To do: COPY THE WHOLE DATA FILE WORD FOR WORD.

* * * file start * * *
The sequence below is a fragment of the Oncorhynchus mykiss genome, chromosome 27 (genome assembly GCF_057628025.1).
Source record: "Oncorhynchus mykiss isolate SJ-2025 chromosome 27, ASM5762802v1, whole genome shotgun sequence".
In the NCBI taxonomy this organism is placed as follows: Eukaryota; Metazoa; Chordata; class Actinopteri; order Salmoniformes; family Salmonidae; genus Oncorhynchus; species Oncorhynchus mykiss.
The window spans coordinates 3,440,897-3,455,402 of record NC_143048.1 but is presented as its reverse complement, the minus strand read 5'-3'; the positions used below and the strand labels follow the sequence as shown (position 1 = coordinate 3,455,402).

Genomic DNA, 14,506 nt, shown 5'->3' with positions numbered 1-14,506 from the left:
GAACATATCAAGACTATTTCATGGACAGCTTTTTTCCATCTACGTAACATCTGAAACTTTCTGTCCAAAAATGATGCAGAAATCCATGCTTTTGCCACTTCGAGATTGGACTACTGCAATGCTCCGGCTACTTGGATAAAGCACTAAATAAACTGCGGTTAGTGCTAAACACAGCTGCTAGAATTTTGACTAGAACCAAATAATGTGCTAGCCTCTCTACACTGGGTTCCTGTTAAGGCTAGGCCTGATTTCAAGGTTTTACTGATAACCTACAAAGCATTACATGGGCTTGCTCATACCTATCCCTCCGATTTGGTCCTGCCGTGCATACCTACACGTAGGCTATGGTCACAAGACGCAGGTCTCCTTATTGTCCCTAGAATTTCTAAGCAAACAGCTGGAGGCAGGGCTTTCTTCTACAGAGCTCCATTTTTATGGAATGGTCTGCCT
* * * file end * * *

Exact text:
The sequence below is a fragment of the Oncorhynchus mykiss genome, chromosome 27 (genome assembly GCF_057628025.1).
Source record: "Oncorhynchus mykiss isolate SJ-2025 chromosome 27, ASM5762802v1, whole genome shotgun sequence".
In the NCBI taxonomy this organism is placed as follows: Eukaryota; Metazoa; Chordata; class Actinopteri; order Salmoniformes; family Salmonidae; genus Oncorhynchus; species Oncorhynchus mykiss.
The window spans coordinates 3,440,897-3,455,402 of record NC_143048.1 but is presented as its reverse complement, the minus strand read 5'-3'; the positions used below and the strand labels follow the sequence as shown (position 1 = coordinate 3,455,402).

Genomic DNA, 14,506 nt, shown 5'->3' with positions numbered 1-14,506 from the left:
GAACATATCAAGACTATTTCATGGACAGCTTTTTTCCATCTACGTAACATCTGAAACTTTCTGTCCAAAAATGATGCAGAAATCCATGCTTTTGCCACTTCGAGATTGGACTACTGCAATGCTCCGGCTACTTGGATAAAGCACTAAATAAACTGCGGTTAGTGCTAAACACAGCTGCTAGAATTTTGACTAGAACCAAATAATGTGCTAGCCTCTCTACACTGGGTTCCTGTTAAGGCTAGGCCTGATTTCAAGGTTTTACTGATAACCTACAAAGCATTACATGGGCTTGCTCATACCTATCCCTCCGATTTGGTCCTGCCGTGCATACCTACACGTAGGCTATGGTCACAAGACGCAGGTCTCCTTATTGTCCCTAGAATTTCTAAGCAAACAGCTGGAGGCAGGGCTTTCTTCTACAGAGCTCCATTTTTATGGAATGGTCTGCCT